USFSP’s Brewing Arts Program is helping the Tampa Bay industry flourish

Beer Issue 2020.

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click to enlarge HEADS UP: Program Director Jennifer Sedillo (at Troubled Waters Brewing) hopes to open a lifeline to local breweries as well as help groom the next generation of brewers. - JENNA RIMENSNYDER
HEADS UP: Program Director Jennifer Sedillo (at Troubled Waters Brewing) hopes to open a lifeline to local breweries as well as help groom the next generation of brewers.

Six years ago Mike Harting of 3 Daughters Brewing quickly realized he was at a huge deficit when it came to knowledgeable employees in the industry.

“We basically fumbled our way through it for years,” Harting, owner and founder of the St. Petersburg brewery, tells CL in between puffs of his cigar. “At the time there were no breweries our size. We were looking for guidance, mentoring and we were looking for employees.”

But then Dr. Frank Biafora, a professor and dean at the University of South Florida’s St. Petersburg campus (USFSP), had a casual game of chess at 3 Daughters with Jim Leonard, a retired chemist who actually built 3 Daughters’ craft brewing laboratory. That’s when the seed of the USFSP Brewing Arts Program was planted.

“Frank and Jim called me over to the table and said, ‘We think we can build you a program,’” Harting recalled while shrugging his shoulders and watching the marge on the end of his cigar accumulate.

From there, the trio got to work, building a 25 week non-traditional program, at $5,000 per cohort, with the objective of having students ready to open a brewery of any size upon completion.

The trio put together a meeting of all the local breweries—basically an assembling of the Avengers—to talk online course modules and discuss a two-week hands on training for students.

“We were also able to link up with Bill Carman of Great Bay Distributors who helped set up brewery tours for cohorts and teach them how to find and work with distributors once they become brewers,” Harting added.

But what about the dough to get this puppy started?

Harting told CL that finding the funds was also on their list of to-dos. Thankfully, finding green wasn’t a struggle. A handful of breweries, along with Carman, were happy to donate to a program that would also scratch their backs in the near future. Once the cash was collected, they had different industry professionals to each come up with a week’s worth of curriculum, which USFSP then video-recorded to make the online program launch. Some of the faculty and brewers who have a hand in the program include St. Pete Brewing Co.'s Jon McCracken, 3 Daughters’ John-Erik Savitsky, Mike and Leigh Harting, plus Jim Helmke of D.G. Yuengling & Son and the late Greg Rapp of Rapp Brewing Co.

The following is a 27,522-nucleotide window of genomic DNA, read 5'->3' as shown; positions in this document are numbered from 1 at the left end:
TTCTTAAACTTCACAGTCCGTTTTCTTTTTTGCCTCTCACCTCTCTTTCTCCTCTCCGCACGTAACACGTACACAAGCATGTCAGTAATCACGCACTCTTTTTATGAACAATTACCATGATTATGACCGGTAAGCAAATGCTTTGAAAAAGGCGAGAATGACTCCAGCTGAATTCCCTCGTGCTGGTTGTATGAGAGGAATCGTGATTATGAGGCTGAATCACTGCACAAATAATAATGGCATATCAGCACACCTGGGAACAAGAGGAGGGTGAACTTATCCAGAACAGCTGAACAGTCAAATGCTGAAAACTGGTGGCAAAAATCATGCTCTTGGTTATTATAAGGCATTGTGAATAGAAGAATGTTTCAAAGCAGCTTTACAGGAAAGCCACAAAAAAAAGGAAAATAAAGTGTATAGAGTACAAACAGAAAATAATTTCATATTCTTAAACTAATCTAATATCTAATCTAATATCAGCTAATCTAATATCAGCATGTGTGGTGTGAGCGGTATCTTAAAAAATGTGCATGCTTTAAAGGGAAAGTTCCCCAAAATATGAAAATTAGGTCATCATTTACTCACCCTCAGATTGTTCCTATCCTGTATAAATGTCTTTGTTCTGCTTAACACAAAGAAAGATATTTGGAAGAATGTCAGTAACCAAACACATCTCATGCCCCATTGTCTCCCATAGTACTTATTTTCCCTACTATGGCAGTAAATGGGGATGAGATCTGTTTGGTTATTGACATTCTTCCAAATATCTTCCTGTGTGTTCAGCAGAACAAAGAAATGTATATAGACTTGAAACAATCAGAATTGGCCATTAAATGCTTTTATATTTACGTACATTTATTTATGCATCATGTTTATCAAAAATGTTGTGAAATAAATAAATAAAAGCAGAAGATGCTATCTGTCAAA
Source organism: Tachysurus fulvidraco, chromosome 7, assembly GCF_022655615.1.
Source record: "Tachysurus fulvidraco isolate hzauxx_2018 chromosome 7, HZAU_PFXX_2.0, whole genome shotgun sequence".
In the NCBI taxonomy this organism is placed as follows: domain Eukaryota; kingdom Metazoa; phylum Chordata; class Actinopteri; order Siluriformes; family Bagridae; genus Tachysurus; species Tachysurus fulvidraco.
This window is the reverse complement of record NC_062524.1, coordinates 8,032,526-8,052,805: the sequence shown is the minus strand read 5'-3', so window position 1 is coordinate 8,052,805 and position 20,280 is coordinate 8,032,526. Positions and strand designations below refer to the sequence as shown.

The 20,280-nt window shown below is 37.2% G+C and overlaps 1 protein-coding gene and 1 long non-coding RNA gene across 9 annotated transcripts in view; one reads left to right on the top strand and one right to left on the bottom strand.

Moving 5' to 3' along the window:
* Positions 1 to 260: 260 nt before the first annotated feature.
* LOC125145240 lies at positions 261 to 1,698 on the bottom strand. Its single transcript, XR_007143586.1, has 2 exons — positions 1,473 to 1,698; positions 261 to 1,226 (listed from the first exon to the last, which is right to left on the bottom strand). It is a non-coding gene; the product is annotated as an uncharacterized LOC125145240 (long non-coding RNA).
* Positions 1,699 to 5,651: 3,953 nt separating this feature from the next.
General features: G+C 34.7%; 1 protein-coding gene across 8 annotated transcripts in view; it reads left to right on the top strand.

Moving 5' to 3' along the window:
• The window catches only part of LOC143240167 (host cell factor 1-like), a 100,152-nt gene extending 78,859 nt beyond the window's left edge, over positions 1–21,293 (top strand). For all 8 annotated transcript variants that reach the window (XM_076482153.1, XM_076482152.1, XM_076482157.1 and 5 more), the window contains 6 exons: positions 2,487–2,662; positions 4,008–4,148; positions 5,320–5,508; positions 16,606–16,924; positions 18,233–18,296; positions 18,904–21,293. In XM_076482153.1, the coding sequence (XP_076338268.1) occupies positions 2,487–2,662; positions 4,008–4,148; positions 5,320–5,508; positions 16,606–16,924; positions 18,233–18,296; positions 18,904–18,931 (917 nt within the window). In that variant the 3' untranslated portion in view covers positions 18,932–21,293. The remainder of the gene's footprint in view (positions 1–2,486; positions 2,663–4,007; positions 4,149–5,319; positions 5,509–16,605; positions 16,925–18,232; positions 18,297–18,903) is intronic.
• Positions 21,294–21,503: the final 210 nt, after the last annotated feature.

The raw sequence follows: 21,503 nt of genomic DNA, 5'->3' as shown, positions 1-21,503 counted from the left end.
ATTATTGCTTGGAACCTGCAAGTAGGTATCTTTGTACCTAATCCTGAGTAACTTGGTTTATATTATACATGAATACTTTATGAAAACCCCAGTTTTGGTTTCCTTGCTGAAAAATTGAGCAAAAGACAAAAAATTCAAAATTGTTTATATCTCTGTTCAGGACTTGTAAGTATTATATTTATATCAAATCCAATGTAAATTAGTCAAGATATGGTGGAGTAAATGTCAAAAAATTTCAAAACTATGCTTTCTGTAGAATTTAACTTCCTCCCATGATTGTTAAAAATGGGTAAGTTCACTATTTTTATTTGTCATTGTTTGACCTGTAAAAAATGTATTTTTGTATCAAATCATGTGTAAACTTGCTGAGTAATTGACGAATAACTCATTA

The first USFSP Brewing Arts cohort launched in 2015, and its students’ obsessions with brewing beer has grown stronger with each class.

“If you look at the folks who went through this program you won’t find a commonality,” Harting said. “There are college kids and 45 year olds. Some of the students want to open a brewery; others just want to be a head brewer.”

That sentiment is echoed by Jennifer Sedillo, who Dr. Biafora named program director for USFSP’s Brewing Arts in early 2017.

“We have a mix of local and national students, the class before last we had a student from Colombia and another from Ukraine,” Sedillo said. “They both traveled here to do an internship at a local brewery, but we don’t require that.”

She added that smaller class sizes—each cohort has around 10-20 students—means the program won’t overwhelm the local breweries taking on these students for internships and possibly employing them upon completion.

“Although the cohort sizes have remained stable, I’ve seen a change in where our students are coming from,” Sedillo said, adding that there’s been a surge of applicants from Orlando, which is seeing its brewing scene grow to accommodate tourists and locals alike. She does point out, however, that Florida is still catching up to other parts of the country when it comes to brewing. “We’re not as mature as California, or cities like Portland and Colorado who have been doing this for decades.”